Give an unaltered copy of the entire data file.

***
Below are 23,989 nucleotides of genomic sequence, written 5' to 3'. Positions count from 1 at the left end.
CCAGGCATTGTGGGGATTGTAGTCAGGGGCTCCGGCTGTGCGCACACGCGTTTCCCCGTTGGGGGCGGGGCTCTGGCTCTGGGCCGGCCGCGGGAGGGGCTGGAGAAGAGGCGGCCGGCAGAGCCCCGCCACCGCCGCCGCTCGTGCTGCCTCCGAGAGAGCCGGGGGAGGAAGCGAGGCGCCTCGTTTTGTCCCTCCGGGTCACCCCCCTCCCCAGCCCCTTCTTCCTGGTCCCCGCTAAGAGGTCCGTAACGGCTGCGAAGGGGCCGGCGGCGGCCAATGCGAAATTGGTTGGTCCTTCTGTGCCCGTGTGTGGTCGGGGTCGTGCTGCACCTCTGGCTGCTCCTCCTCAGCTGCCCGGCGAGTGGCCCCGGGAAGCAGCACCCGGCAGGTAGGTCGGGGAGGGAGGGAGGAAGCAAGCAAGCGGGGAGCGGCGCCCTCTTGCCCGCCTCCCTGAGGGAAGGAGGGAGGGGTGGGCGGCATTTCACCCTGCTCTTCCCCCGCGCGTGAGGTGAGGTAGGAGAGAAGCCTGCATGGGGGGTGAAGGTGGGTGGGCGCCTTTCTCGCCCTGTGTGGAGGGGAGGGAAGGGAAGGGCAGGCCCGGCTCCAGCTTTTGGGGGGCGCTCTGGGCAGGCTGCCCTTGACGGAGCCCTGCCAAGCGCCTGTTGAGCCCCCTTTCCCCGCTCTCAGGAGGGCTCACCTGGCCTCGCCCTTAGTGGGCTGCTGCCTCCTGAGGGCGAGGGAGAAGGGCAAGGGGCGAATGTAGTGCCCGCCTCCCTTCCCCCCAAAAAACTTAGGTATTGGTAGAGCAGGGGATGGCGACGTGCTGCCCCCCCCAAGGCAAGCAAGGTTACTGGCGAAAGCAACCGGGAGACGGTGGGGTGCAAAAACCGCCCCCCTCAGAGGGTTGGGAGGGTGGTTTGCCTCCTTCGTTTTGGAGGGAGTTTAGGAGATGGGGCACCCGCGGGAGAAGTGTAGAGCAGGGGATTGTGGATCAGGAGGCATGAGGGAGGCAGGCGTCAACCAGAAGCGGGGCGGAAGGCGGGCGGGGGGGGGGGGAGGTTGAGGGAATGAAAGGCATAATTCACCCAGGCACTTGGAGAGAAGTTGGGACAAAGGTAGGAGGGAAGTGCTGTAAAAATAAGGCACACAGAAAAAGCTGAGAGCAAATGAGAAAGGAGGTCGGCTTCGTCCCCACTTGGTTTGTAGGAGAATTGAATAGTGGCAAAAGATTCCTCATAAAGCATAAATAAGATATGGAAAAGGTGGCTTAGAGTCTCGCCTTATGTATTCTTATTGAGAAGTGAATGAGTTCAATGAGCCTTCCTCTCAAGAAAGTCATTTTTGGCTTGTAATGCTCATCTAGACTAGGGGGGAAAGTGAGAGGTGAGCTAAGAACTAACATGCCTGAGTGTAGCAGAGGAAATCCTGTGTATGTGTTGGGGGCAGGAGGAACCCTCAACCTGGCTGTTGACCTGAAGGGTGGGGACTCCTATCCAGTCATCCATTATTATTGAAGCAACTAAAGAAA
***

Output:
Below are 23,989 nucleotides of genomic sequence, written 5' to 3'. Positions count from 1 at the left end.
CCAGGCATTGTGGGGATTGTAGTCAGGGGCTCCGGCTGTGCGCACACGCGTTTCCCCGTTGGGGGCGGGGCTCTGGCTCTGGGCCGGCCGCGGGAGGGGCTGGAGAAGAGGCGGCCGGCAGAGCCCCGCCACCGCCGCCGCTCGTGCTGCCTCCGAGAGAGCCGGGGGAGGAAGCGAGGCGCCTCGTTTTGTCCCTCCGGGTCACCCCCCTCCCCAGCCCCTTCTTCCTGGTCCCCGCTAAGAGGTCCGTAACGGCTGCGAAGGGGCCGGCGGCGGCCAATGCGAAATTGGTTGGTCCTTCTGTGCCCGTGTGTGGTCGGGGTCGTGCTGCACCTCTGGCTGCTCCTCCTCAGCTGCCCGGCGAGTGGCCCCGGGAAGCAGCACCCGGCAGGTAGGTCGGGGAGGGAGGGAGGAAGCAAGCAAGCGGGGAGCGGCGCCCTCTTGCCCGCCTCCCTGAGGGAAGGAGGGAGGGGTGGGCGGCATTTCACCCTGCTCTTCCCCCGCGCGTGAGGTGAGGTAGGAGAGAAGCCTGCATGGGGGGTGAAGGTGGGTGGGCGCCTTTCTCGCCCTGTGTGGAGGGGAGGGAAGGGAAGGGCAGGCCCGGCTCCAGCTTTTGGGGGGCGCTCTGGGCAGGCTGCCCTTGACGGAGCCCTGCCAAGCGCCTGTTGAGCCCCCTTTCCCCGCTCTCAGGAGGGCTCACCTGGCCTCGCCCTTAGTGGGCTGCTGCCTCCTGAGGGCGAGGGAGAAGGGCAAGGGGCGAATGTAGTGCCCGCCTCCCTTCCCCCCAAAAAACTTAGGTATTGGTAGAGCAGGGGATGGCGACGTGCTGCCCCCCCCAAGGCAAGCAAGGTTACTGGCGAAAGCAACCGGGAGACGGTGGGGTGCAAAAACCGCCCCCCTCAGAGGGTTGGGAGGGTGGTTTGCCTCCTTCGTTTTGGAGGGAGTTTAGGAGATGGGGCACCCGCGGGAGAAGTGTAGAGCAGGGGATTGTGGATCAGGAGGCATGAGGGAGGCAGGCGTCAACCAGAAGCGGGGCGGAAGGCGGGCGGGGGGGGGGGGAGGTTGAGGGAATGAAAGGCATAATTCACCCAGGCACTTGGAGAGAAGTTGGGACAAAGGTAGGAGGGAAGTGCTGTAAAAATAAGGCACACAGAAAAAGCTGAGAGCAAATGAGAAAGGAGGTCGGCTTCGTCCCCACTTGGTTTGTAGGAGAATTGAATAGTGGCAAAAGATTCCTCATAAAGCATAAATAAGATATGGAAAAGGTGGCTTAGAGTCTCGCCTTATGTATTCTTATTGAGAAGTGAATGAGTTCAATGAGCCTTCCTCTCAAGAAAGTCATTTTTGGCTTGTAATGCTCATCTAGACTAGGGGGGAAAGTGAGAGGTGAGCTAAGAACTAACATGCCTGAGTGTAGCAGAGGAAATCCTGTGTATGTGTTGGGGGCAGGAGGAACCCTCAACCTGGCTGTTGACCTGAAGGGTGGGGACTCCTATCCAGTCATCCATTATTATTGAAGCAACTAAAGAAA